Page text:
Abstract 3445: Notch1 Represses Bmp-Dependent Aortic Valve Calcification in a Cell-Autonomous Manner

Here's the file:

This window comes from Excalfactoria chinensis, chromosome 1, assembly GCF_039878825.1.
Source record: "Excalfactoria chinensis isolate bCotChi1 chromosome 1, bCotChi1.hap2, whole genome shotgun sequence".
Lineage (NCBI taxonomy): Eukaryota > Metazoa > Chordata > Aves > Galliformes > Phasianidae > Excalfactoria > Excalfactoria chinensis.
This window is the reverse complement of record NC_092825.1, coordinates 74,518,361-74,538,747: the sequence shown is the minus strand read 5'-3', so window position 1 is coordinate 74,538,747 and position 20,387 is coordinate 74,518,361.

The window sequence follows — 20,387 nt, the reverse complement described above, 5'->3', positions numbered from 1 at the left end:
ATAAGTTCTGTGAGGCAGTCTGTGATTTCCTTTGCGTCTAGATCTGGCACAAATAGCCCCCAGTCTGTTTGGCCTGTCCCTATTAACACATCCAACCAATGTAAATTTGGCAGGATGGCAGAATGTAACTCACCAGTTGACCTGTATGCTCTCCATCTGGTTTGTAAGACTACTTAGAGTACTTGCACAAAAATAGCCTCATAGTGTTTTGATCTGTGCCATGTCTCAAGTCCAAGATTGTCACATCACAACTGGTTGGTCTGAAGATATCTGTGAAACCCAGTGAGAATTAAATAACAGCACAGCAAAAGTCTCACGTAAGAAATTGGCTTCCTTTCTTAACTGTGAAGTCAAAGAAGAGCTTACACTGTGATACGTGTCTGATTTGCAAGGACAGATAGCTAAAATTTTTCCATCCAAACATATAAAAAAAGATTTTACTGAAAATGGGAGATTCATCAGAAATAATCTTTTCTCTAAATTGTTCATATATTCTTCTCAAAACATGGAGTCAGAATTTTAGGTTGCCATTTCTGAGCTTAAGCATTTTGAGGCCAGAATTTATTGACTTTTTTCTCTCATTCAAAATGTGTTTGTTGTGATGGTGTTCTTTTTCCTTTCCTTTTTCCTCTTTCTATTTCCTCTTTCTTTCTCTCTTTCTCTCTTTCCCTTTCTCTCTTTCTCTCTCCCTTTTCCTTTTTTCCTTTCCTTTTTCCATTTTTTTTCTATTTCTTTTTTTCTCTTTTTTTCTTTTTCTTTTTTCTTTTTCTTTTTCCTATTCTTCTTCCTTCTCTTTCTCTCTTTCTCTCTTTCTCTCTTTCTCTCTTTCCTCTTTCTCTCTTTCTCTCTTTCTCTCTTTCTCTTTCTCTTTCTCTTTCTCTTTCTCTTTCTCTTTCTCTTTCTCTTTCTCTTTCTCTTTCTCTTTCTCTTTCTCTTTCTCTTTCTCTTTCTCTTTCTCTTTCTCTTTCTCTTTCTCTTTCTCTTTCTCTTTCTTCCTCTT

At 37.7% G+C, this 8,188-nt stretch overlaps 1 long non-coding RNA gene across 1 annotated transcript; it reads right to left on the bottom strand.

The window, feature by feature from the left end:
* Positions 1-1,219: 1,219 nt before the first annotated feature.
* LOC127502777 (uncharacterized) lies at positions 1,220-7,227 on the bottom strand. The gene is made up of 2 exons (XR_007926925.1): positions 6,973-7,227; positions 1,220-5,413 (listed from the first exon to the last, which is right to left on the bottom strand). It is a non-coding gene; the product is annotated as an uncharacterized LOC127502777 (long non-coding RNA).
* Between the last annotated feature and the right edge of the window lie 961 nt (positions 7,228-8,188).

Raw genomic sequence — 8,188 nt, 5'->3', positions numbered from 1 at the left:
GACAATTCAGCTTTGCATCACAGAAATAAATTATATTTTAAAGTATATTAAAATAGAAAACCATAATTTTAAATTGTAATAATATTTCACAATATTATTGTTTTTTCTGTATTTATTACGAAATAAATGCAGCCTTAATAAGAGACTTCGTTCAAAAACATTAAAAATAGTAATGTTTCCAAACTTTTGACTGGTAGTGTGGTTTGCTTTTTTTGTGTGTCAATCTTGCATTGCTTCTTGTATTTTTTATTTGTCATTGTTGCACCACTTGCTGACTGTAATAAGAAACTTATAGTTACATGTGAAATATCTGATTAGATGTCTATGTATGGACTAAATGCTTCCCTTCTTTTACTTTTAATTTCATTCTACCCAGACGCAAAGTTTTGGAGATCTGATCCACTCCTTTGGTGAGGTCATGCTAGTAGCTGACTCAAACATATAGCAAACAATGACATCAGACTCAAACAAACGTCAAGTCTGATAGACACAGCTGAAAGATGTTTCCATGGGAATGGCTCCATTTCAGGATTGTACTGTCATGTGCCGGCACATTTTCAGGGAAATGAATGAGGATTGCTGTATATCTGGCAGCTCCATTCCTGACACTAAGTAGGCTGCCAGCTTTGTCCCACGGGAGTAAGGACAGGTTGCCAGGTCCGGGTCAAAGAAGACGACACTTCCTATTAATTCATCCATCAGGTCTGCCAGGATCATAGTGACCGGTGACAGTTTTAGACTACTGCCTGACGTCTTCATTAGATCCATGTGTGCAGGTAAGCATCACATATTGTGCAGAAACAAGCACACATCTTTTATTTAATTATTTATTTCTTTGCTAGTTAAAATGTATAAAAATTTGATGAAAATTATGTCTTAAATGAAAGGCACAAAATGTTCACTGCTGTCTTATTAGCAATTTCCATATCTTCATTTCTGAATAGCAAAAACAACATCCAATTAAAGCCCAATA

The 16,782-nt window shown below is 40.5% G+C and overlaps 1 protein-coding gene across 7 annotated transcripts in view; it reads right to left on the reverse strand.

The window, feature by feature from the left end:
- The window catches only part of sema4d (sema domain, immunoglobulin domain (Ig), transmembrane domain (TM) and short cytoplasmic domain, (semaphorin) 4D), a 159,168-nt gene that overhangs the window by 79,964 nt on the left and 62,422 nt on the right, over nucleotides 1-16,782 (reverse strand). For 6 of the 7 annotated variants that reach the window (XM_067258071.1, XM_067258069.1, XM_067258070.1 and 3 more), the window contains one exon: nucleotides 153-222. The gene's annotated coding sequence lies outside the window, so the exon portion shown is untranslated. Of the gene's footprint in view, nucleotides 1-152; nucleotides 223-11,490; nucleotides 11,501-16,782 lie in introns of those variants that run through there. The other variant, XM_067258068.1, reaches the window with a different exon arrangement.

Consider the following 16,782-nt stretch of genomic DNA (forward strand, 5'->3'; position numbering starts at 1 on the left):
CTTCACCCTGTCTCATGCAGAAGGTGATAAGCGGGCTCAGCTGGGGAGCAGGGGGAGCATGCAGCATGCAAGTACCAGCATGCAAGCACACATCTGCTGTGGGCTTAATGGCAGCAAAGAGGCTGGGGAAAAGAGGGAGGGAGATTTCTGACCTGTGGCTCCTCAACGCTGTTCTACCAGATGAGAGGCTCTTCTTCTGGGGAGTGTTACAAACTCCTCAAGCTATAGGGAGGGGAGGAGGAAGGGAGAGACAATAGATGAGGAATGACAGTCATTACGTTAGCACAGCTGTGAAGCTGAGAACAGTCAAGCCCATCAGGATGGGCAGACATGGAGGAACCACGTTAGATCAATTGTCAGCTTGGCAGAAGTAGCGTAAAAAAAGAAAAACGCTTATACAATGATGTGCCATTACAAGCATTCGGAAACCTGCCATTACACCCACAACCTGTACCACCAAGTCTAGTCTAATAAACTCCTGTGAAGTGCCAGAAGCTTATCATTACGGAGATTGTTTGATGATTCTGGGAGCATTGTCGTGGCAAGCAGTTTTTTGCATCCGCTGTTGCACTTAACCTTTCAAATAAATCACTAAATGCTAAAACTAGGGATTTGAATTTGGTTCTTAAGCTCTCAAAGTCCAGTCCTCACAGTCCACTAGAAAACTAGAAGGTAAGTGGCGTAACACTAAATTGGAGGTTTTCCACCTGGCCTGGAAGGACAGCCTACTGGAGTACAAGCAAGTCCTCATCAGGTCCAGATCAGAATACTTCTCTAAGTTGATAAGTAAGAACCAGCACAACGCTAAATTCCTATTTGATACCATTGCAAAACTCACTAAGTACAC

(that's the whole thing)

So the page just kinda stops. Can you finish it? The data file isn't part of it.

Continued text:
Calcific aortic stenosis is the third leading cause of adult heart disease and the most common form of acquired valvular disease in developed countries. However, the molecular pathways leading to calcification are poorly understood. We recently reported two families in which heterozygous mutations in NOTCH1 that resulted in premature stop codons caused bicuspid aortic valve and severe calcification of the aortic valve. Notch1 is a part of a highly conserved signaling pathway involved in cell fate decisions, cell differentiation, and cardiac valve formation. We found that mice heterozygous-null for Notch1 had over four-fold more aortic valve calcification compared to age and sex matched littermates (p<0.03). To determine what cell type is involved in the Notch1 related calcification, Notch1+/− bone-marrow was transplanted into wild-type mice. Six months after transplant, there was no difference in the amount of aortic valve calcification between the recipients of Notch1+/− bone-marrow versus recipients of control bone-marrow. In contrast, cultured sheep aortic valve interstitial cells (AVICs) treated with a chemical inhibitor of Notch signaling developed over five-fold more calcification (p<0.03). We found that expression of Bmp2, which has been implicated in human aortic valve disease, was 3-fold higher in aortic valve leaflets of Notch1+/− mice compared to wild type littermates (p<0.02). Furthermore, AVICs treated with the Notch inhibitor had increased Bmp2 protein levels and siRNA-mediated knock-down of Bmp2 expression in the AVICs blocked the calcification process induced by Notch inhibition. These findings suggest that Notch1 signaling within aortic valve cells is required for repression of Bmp2-dependent calcification pathways and may provide novel approaches to inhibit the progression of calcific aortic stenosis.